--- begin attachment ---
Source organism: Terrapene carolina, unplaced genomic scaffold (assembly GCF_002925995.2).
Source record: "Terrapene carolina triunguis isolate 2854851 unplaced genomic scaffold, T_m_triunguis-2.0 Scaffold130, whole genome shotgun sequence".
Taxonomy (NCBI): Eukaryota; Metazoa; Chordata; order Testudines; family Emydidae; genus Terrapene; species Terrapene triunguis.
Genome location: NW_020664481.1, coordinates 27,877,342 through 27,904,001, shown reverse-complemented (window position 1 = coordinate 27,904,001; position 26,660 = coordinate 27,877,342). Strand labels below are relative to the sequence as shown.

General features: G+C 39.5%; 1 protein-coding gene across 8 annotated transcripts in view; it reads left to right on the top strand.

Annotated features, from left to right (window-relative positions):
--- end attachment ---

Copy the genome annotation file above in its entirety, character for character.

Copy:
Source organism: Terrapene carolina, unplaced genomic scaffold (assembly GCF_002925995.2).
Source record: "Terrapene carolina triunguis isolate 2854851 unplaced genomic scaffold, T_m_triunguis-2.0 Scaffold130, whole genome shotgun sequence".
Taxonomy (NCBI): Eukaryota; Metazoa; Chordata; order Testudines; family Emydidae; genus Terrapene; species Terrapene triunguis.
Genome location: NW_020664481.1, coordinates 27,877,342 through 27,904,001, shown reverse-complemented (window position 1 = coordinate 27,904,001; position 26,660 = coordinate 27,877,342). Strand labels below are relative to the sequence as shown.

General features: G+C 39.5%; 1 protein-coding gene across 8 annotated transcripts in view; it reads left to right on the top strand.

Annotated features, from left to right (window-relative positions):